Many times, there are warning signs that someone is seriously depressed and may be thinking about or planning a suicide attempt. Here are some of them:
- pulling away from friends or family and losing desire to go out
- trouble concentrating or thinking clearly
- changes in eating or sleeping habits
- major changes in appearance (for example, if a normally neat person looks very sloppy - as if they're not taking the usual care of themselves )
- talk about feeling hopeless or feeling guilty
- talk about suicide
- talk about death
- talk about "going away"
- self-destructive behavior (drinking alcohol, taking drugs, or driving too fast, for example)
- no desire to take part in favorite things or activities
- the giving away of favorite possessions (like offering to give away a favorite piece of jewelry, for example)
- suddenly very happy and cheerful moods after being depressed or sad for a long time (this may mean that a person has decided to attempt suicide and feels relieved to have found a "solution")
Don't Blow Off the Warning Signs of Suicide
Paying attention to and responding to these clues can sometimes save a life and prevent a tragedy. Most of the time, teens who are considering suicide are willing to discuss it if someone asks them out of concern and care. Some people (teens and adults) are reluctant to ask teens if they have been thinking about suicide or hurting themselves for fear that, by asking, they may plant the idea of suicide. This is a myth. It is always a good thing to ask and to initiate the conversation with someone you think may be considering suicide.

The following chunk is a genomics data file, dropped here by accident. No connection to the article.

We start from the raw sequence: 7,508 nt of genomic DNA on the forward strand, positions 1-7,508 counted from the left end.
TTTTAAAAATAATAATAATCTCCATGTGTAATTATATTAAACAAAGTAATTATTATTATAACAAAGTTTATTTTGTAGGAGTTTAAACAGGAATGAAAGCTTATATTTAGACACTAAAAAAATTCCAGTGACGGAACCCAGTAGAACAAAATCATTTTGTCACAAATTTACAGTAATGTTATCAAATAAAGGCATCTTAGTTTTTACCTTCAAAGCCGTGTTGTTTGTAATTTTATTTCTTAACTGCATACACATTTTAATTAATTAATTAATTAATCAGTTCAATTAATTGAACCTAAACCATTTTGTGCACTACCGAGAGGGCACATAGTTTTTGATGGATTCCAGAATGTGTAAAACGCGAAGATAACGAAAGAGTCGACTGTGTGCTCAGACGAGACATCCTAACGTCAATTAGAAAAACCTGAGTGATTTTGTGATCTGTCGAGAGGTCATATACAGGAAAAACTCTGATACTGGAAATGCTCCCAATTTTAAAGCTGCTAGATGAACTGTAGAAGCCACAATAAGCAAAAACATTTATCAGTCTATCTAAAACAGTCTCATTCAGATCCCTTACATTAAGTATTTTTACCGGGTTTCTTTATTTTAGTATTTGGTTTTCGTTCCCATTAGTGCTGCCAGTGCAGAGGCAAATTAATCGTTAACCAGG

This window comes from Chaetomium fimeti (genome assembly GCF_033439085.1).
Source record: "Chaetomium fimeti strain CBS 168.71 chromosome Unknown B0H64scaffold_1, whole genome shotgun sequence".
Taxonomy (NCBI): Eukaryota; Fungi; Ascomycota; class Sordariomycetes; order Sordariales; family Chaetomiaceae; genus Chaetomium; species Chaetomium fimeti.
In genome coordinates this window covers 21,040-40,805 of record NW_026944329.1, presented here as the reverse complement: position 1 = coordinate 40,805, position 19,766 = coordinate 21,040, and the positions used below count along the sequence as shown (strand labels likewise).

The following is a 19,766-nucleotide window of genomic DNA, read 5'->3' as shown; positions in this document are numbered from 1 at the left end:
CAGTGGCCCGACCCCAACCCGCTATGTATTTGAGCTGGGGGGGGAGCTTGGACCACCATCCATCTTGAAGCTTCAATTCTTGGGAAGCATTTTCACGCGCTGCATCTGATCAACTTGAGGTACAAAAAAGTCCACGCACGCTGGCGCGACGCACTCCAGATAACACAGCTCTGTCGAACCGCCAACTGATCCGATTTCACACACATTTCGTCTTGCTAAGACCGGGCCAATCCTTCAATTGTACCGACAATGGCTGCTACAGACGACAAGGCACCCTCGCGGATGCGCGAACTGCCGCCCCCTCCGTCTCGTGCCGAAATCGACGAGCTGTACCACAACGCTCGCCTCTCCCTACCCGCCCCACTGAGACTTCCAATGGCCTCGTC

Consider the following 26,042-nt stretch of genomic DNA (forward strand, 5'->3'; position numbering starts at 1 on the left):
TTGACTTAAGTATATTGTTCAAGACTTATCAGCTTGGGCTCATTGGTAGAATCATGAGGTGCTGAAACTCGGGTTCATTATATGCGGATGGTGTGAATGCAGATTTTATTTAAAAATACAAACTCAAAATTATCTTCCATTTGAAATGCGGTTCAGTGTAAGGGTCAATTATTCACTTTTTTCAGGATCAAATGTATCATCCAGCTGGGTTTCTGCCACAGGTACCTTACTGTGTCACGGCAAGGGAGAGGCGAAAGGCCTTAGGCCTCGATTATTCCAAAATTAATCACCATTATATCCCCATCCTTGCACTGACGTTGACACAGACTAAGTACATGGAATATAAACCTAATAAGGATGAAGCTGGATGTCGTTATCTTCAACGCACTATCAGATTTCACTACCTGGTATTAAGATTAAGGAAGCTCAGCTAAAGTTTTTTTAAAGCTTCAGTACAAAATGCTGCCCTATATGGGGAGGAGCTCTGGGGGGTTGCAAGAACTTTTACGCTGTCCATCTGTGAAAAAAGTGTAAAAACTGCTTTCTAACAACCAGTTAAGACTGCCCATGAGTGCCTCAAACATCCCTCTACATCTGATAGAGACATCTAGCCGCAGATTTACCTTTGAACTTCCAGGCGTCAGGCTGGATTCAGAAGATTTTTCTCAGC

First, it allows you to get help for the person. Second, just talking about it may help the person to feel less alone, less isolated, more cared about and understood - the opposite of many feelings that may have led to suicidal thinking to begin with. Third, it may give the person an opportunity to consider that there may be another solution.
Sometimes, a specific event, stress, or crisis can trigger suicidal behavior in someone who's at risk. Common triggers are a parent's divorce, a breakup with a boyfriend or girlfriend, or the death of a friend or relative, for example. It's always good to ask a friend who's going through a crisis how they're doing, if they're getting any support, how they're coping, and if they need some more support. There are plenty of adults who can help you or a friend find the support you need. Everyone deserves that support.
Sometimes, teens who make a suicide attempt - or who die as a result of suicide - seem to give no clue beforehand. This can leave loved ones feeling not only grief stricken but guilty and wondering if they missed something. It is important for family members and friends of those who die by suicide to know that sometimes there is no warning and they should not blame themselves.
The National Hopeline Network 1-800-SUICIDE provides access to trained telephone counselors, 24 hours a day, 7 days a week.
Or for a crisis center in your area, visit the National Suicide Prevention Lifeline.